Right then he raised his voice and called to Hagen: "O Christ's thorn, you sprout such foliage that you can prick. You jest and dance and try to trick me with your wit. But now I will make room so that you may not be slow to come closer. Look! Show me your strength—I know it's very great! I am sick of suffering such great toil in vain. He spoke and, leaping up, whirled his spear at him, and it drove through his shield, weighing it down, and tore through a bit of his hauberk, slicing a tiny piece off his great body. Indeed, he had stood gleaming, girt in marvelous arms.
But like a man, Walter, threw his spear, unsheathed his sword, and ran threateningly to attack the king; he pried his shield away on the right, made a mighty and amazing blow, and cut off the king's leg, knee and all, just below his thigh. Gunther fell then on top of his shield at Walter's feet. His retainer grew bloodlessly pale, at the fall of his lord. Alpharides lifted the bloody blade again, burning to inflict the final wound on the fallen man. But it chanced that, heedless of his own pain, Hagen, like a man, bending his helmeted head, opposed it to the blow. The hero could not check his hand at the end of its swing, but the helm made long ago and finely forged received the attack and sent sparks into the air. Stunned at the hard helm, the sword burst asunder. Oh pain! With a clang it flew apart sparkling in the air and the grass all around. The warrior, as he saw the fragments of the broken brand, grew indignant and raged wildly with exceeding anger; and, unable to stand his hilt without the burden of its iron, though outstanding for its skillful metal work, he tossed it aside and spurned the sad memorial.
While he extended his hand in mighty effort, Hagen quite happily removed it with a prompt swipe. The hand was falling as the mighty swing continued its arc...the hand once feared by many races, nations, and tyrants, the hand which once gleamed before innumerable trophies. But the exceptional man, not knowing how to yield to misfortune, capable in his sound mind of overcoming the pains of the flesh, did not despair, nor did he cast down his face, but stuck the bloody stump in his shield and then snatched up in his unharmed hand the half-sword, with which we have said that he girded his right side, taking severe vengeance from his foe on the spot. He struck Hagen and cut out his right eye, severing his temple, slicing off his lips, and knocking six teeth from his mouth. The battle was over when this business was done.
Each man's wound and harsh panting convinced him to put down his weapons. Who could leave here unharmed, where two great-spirited heroes equal both in strength and in fervor of mind stood in the thunderstorm of war? After it was finished, each of them was marked. There lay king Gunther's foot, there Walter's hand, and here the still quivering eye of Hagen. In just such a way they divided the Avarish bracelets!
The two of them sat together—the third was still lying down—and they wiped the torrential river of blood off the flowers. In the mean time, Alpharides called back the fearful girl with a shout, and she came and bandaged each wound. When this was done, her bridegroom ordered her: "Now mix wine and offer it first to Hagen. He is a good athlete, provided that he keeps his pledge. Then hand it to me, since I endured more than the others. Finally, I want Gunther to drink, in as much as he appeared sluggish among the arms of great-spirited men, and he did the work of Mars in a lukewarm and weakly manner." The daughter of Heriric obeyed his every word, but the Frank, when the wine was offered, though parched within, said: "Give it first to Alpharides your bridegroom and lord, maiden, since, I confess, he is braver than I, and not I alone, but he excels all in warfare."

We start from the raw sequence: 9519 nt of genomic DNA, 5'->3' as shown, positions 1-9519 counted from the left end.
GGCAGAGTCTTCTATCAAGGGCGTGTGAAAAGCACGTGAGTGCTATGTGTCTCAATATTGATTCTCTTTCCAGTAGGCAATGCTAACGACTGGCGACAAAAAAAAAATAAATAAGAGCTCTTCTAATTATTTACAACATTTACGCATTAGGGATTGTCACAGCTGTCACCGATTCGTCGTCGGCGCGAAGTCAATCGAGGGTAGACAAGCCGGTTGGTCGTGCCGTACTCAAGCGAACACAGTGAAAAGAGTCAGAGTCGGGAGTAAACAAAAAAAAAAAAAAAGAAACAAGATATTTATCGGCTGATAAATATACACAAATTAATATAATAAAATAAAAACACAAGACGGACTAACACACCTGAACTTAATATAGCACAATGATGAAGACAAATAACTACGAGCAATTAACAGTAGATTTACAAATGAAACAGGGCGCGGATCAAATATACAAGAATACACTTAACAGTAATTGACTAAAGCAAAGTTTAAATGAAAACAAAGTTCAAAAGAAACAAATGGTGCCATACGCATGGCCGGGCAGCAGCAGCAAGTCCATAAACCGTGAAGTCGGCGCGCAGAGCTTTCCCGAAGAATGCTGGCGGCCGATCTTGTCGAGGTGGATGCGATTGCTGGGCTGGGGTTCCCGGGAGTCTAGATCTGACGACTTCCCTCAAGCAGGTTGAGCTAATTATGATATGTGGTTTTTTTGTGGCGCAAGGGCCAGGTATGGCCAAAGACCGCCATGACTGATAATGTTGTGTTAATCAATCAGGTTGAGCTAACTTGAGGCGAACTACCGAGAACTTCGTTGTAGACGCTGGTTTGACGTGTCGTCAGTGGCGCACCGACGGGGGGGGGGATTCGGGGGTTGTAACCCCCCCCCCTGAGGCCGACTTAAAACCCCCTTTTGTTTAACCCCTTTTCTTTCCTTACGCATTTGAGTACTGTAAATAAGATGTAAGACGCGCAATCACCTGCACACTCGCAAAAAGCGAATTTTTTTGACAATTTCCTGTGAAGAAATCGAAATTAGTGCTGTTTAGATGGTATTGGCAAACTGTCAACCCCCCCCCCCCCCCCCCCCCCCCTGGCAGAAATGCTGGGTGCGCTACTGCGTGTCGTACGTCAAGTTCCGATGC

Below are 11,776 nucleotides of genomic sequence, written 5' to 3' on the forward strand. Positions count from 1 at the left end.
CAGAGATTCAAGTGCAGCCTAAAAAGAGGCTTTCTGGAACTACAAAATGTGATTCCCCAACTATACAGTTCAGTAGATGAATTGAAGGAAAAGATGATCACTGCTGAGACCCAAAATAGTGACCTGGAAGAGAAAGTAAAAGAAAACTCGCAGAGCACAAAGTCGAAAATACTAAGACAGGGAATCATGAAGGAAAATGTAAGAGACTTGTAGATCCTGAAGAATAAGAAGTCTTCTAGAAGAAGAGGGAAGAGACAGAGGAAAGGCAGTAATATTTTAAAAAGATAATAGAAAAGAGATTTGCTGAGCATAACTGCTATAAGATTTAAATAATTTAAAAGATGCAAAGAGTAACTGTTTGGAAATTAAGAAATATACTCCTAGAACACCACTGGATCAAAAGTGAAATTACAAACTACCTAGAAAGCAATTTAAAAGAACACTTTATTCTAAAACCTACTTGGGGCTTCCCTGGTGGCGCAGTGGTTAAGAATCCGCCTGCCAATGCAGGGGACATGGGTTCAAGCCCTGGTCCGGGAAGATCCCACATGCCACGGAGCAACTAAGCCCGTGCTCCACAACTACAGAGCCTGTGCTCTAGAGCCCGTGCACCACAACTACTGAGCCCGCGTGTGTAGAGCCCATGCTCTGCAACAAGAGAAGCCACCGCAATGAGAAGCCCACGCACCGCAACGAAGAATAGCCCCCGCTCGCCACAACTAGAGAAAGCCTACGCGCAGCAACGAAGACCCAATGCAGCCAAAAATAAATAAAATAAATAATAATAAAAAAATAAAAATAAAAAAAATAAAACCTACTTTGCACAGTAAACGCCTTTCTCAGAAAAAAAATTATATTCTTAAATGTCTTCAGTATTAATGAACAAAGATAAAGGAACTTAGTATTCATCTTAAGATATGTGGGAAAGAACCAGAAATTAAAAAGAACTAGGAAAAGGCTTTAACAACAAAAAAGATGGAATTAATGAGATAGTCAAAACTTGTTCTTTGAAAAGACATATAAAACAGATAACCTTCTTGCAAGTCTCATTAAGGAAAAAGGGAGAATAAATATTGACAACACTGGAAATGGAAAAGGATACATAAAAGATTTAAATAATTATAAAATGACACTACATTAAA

Then at last thorny Hagen and the Aquitanian himself, unconquered in mind, though exhausted throughout their bodies, after the various clamours and fearful blows of the fight, playfully jest with each other while drinking.
The Frank says: "Henceforth you will chase the stags, my friend, so that you may enjoy endless gloves made from their hide! But I advise you to stuff your right glove with tender wool so that you can deceive those who do not know with the appearance of a hand. Wah! Well, what will you say since you seem to break the custom of your race by fixing a sword by your right thigh? And, if ever you feel the desire, will you really put your left arm about your wife in a perverse embrace? Now why do I go on? Behold! From now on you must do everything with your left hand!" Walter answered him thus: "Why are you so boastful, I wonder, my one-eyed Sicambrian. If I shall hunt stags, you will avoid boar meat. Henceforth in fear you will order your servants—greeting the crowds of heroes with a sideways glance. But, mindful of our old pledge, I will give you counsel: Now, when you come home and near your household, make a larded poultice of barley and milk. This will give you both sustenance and healing."
This said, they renew their pact with repeated pledge; and, together lifting the king, who was in great pain, they put him on his horse; and separated thus the Franks returned to Wörms, and the Aquitanian came to his homeland. There, received gratefully with much honor, he made the customary public vows of betrothal to Hildegund; and, dear to all after the death of his father, he ruled the people happily for thrice ten years. What kind of battles and what great triumphs he often received hereafter... Well, my blunted pen refuses to write any more.
Whoever reads this poem, forgive the strident cicada. And consider not its shrill little voice but its age, for it has not yet left its nest to seek the sky. This is the poem of Walter. May Jesus save you!